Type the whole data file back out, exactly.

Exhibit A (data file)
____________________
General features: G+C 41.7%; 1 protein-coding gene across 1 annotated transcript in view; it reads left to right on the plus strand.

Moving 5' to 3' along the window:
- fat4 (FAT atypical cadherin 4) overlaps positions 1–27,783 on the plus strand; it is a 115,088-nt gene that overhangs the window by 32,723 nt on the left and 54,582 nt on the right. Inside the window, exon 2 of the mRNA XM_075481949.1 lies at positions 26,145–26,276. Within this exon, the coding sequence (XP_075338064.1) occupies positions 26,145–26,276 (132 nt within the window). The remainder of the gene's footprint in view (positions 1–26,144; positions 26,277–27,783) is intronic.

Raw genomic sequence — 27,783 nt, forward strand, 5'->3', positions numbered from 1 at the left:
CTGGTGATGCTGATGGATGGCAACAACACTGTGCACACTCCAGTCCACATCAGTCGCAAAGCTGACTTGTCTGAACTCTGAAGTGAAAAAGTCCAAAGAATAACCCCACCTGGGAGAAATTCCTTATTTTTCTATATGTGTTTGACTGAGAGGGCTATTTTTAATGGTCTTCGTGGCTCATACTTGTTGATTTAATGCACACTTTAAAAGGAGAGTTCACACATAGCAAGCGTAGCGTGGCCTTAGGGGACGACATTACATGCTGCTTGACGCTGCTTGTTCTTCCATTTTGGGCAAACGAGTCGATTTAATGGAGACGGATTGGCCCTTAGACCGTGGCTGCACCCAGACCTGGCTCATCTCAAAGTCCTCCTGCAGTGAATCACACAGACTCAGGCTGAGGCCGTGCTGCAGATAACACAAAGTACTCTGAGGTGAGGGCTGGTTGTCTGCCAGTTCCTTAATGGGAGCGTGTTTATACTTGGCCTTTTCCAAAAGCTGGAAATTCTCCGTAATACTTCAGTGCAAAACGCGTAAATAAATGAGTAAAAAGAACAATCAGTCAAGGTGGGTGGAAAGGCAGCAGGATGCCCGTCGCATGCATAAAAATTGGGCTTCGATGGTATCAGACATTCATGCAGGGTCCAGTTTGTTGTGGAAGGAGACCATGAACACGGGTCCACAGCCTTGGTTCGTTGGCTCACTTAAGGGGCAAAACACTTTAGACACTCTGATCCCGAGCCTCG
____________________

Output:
General features: G+C 41.7%; 1 protein-coding gene across 1 annotated transcript in view; it reads left to right on the plus strand.

Moving 5' to 3' along the window:
- fat4 (FAT atypical cadherin 4) overlaps positions 1–27,783 on the plus strand; it is a 115,088-nt gene that overhangs the window by 32,723 nt on the left and 54,582 nt on the right. Inside the window, exon 2 of the mRNA XM_075481949.1 lies at positions 26,145–26,276. Within this exon, the coding sequence (XP_075338064.1) occupies positions 26,145–26,276 (132 nt within the window). The remainder of the gene's footprint in view (positions 1–26,144; positions 26,277–27,783) is intronic.

Raw genomic sequence — 27,783 nt, forward strand, 5'->3', positions numbered from 1 at the left:
CTGGTGATGCTGATGGATGGCAACAACACTGTGCACACTCCAGTCCACATCAGTCGCAAAGCTGACTTGTCTGAACTCTGAAGTGAAAAAGTCCAAAGAATAACCCCACCTGGGAGAAATTCCTTATTTTTCTATATGTGTTTGACTGAGAGGGCTATTTTTAATGGTCTTCGTGGCTCATACTTGTTGATTTAATGCACACTTTAAAAGGAGAGTTCACACATAGCAAGCGTAGCGTGGCCTTAGGGGACGACATTACATGCTGCTTGACGCTGCTTGTTCTTCCATTTTGGGCAAACGAGTCGATTTAATGGAGACGGATTGGCCCTTAGACCGTGGCTGCACCCAGACCTGGCTCATCTCAAAGTCCTCCTGCAGTGAATCACACAGACTCAGGCTGAGGCCGTGCTGCAGATAACACAAAGTACTCTGAGGTGAGGGCTGGTTGTCTGCCAGTTCCTTAATGGGAGCGTGTTTATACTTGGCCTTTTCCAAAAGCTGGAAATTCTCCGTAATACTTCAGTGCAAAACGCGTAAATAAATGAGTAAAAAGAACAATCAGTCAAGGTGGGTGGAAAGGCAGCAGGATGCCCGTCGCATGCATAAAAATTGGGCTTCGATGGTATCAGACATTCATGCAGGGTCCAGTTTGTTGTGGAAGGAGACCATGAACACGGGTCCACAGCCTTGGTTCGTTGGCTCACTTAAGGGGCAAAACACTTTAGACACTCTGATCCCGAGCCTCG